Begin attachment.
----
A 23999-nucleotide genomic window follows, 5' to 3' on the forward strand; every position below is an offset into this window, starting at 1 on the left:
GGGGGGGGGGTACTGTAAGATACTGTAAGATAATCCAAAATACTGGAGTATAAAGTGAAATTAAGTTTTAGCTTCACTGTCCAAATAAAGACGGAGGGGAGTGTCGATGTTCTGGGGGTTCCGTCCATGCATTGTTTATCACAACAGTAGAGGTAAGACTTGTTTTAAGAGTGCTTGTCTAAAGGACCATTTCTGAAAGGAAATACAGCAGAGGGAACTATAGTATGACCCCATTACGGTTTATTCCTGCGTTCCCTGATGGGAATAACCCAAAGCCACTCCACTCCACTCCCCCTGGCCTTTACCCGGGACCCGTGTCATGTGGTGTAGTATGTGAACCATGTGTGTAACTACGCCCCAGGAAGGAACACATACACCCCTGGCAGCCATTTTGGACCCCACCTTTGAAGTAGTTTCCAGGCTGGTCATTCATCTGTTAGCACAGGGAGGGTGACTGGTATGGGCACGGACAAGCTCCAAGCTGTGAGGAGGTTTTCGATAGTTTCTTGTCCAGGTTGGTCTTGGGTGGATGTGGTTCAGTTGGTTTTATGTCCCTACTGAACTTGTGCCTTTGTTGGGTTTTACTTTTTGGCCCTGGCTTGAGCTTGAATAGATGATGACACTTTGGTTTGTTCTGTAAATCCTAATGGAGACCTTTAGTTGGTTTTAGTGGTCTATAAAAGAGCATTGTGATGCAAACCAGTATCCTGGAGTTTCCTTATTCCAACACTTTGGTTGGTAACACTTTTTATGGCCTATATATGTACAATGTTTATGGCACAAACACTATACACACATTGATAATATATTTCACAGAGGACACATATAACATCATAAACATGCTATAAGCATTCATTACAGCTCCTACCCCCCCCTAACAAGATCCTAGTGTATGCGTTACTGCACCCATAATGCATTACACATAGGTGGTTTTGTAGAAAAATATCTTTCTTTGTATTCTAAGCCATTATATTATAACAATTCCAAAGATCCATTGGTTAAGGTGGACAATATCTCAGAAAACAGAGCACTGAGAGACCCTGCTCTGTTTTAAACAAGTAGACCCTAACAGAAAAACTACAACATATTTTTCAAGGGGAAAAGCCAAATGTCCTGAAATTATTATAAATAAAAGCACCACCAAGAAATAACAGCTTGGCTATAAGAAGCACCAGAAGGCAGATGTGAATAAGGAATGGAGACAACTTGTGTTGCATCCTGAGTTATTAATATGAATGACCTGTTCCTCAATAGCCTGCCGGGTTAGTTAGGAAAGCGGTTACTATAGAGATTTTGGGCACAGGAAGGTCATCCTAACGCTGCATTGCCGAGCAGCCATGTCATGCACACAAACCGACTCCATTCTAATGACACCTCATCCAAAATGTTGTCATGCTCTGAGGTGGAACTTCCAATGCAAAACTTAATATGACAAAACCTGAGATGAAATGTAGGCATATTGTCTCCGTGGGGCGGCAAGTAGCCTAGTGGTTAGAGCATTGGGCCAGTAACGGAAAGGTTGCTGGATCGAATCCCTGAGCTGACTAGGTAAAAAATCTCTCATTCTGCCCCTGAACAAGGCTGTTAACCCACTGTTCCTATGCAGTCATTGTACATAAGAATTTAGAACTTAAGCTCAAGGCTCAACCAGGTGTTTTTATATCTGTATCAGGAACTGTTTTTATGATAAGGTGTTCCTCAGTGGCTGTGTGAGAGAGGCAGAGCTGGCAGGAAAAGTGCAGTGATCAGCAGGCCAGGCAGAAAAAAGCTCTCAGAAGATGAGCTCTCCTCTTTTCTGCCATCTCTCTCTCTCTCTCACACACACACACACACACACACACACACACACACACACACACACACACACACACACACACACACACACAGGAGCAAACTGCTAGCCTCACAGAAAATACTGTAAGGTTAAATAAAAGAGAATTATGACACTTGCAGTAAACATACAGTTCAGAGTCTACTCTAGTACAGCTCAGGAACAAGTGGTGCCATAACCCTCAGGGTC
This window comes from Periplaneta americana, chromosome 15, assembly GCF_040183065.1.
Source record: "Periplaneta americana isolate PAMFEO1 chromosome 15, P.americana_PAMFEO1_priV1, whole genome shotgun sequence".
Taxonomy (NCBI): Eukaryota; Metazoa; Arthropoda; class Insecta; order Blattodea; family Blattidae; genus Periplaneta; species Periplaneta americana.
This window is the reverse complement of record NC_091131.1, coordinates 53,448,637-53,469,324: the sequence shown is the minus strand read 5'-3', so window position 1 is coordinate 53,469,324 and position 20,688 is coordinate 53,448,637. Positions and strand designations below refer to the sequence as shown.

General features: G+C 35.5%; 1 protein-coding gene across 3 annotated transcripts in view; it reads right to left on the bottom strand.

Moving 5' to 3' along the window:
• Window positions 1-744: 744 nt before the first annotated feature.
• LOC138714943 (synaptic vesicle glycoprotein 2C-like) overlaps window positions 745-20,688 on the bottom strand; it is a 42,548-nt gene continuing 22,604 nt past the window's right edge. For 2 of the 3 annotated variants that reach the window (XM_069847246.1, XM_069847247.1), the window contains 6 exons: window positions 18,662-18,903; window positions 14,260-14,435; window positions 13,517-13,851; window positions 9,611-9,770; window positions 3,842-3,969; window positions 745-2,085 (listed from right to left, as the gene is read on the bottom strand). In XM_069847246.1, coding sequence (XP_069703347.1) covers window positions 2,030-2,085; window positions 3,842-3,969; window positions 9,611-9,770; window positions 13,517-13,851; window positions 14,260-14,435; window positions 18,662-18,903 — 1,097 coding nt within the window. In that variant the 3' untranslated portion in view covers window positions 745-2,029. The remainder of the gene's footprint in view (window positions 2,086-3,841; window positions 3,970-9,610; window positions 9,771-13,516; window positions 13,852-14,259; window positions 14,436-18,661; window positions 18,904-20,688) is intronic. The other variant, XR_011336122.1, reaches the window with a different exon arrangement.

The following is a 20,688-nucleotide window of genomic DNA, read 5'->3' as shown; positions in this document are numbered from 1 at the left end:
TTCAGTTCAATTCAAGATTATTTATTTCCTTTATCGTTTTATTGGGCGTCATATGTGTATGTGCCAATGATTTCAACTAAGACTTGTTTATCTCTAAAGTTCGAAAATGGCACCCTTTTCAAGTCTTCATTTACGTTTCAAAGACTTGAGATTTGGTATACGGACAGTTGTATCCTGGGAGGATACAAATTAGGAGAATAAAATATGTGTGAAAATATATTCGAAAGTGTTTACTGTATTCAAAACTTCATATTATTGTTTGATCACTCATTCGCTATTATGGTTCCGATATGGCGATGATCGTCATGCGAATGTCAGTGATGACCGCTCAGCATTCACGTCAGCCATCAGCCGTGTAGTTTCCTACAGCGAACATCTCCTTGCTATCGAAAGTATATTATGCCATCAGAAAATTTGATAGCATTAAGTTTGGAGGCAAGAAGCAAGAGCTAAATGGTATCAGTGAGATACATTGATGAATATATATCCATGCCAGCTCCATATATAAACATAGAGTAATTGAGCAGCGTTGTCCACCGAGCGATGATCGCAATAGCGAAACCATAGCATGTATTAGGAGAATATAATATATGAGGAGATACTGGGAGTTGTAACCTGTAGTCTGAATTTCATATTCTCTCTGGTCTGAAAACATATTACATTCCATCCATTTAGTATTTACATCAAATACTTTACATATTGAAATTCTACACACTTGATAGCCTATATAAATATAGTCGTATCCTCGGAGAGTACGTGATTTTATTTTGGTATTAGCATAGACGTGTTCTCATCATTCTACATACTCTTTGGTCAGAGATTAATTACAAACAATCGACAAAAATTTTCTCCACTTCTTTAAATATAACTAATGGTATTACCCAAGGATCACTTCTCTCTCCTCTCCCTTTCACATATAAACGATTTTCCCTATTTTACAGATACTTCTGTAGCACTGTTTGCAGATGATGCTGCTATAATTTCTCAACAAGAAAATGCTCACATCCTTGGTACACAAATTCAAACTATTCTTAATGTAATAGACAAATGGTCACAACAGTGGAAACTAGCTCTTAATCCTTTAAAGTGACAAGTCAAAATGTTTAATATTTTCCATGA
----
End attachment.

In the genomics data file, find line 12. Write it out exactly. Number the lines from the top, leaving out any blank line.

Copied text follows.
TTCAGTTCAATTCAAGATTATTTATTTCCTTTATCGTTTTATTGGGCGTCATATGTGTATGTGCCAATGATTTCAACTAAGACTTGTTTATCTCTAAAGTTCGAAAATGGCACCCTTTTCAAGTCTTCATTTACGTTTCAAAGACTTGAGATTTGGTATACGGACAGTTGTATCCTGGGAGGATACAAATTAGGAGAATAAAATATGTGTGAAAATATATTCGAAAGTGTTTACTGTATTCAAAACTTCATATTATTGTTTGATCACTCATTCGCTATTATGGTTCCGATATGGCGATGATCGTCATGCGAATGTCAGTGATGACCGCTCAGCATTCACGTCAGCCATCAGCCGTGTAGTTTCCTACAGCGAACATCTCCTTGCTATCGAAAGTATATTATGCCATCAGAAAATTTGATAGCATTAAGTTTGGAGGCAAGAAGCAAGAGCTAAATGGTATCAGTGAGATACATTGATGAATATATATCCATGCCAGCTCCATATATAAACATAGAGTAATTGAGCAGCGTTGTCCACCGAGCGATGATCGCAATAGCGAAACCATAGCATGTATTAGGAGAATATAATATATGAGGAGATACTGGGAGTTGTAACCTGTAGTCTGAATTTCATATTCTCTCTGGTCTGAAAACATATTACATTCCATCCATTTAGTATTTACATCAAATACTTTACATATTGAAATTCTACACACTTGATAGCCTATATAAATATAGTCGTATCCTCGGAGAGTACGTGATTTTATTTTGGTATTAGCATAGACGTGTTCTCATCATTCTACATACTCTTTGGTCAGAGATTAATTACAAACAATCGACAAAAATTTTCTCCACTTCTTTAAATATAACTAATGGTATTACCCAAGGATCACTTCTCTCTCCTCTCCCTTTCACATATAAACGATTTTCCCTATTTTACAGATACTTCTGTAGCACTGTTTGCAGATGATGCTGCTATAATTTCTCAACAAGAAAATGCTCACATCCTTGGTACACAAATTCAAACTATTCTTAATGTAATAGACAAATGGTCACAACAGTGGAAACTAGCTCTTAATCCTTTAAAGTGACAAGTCAAAATGTTTAATATTTTCCATGA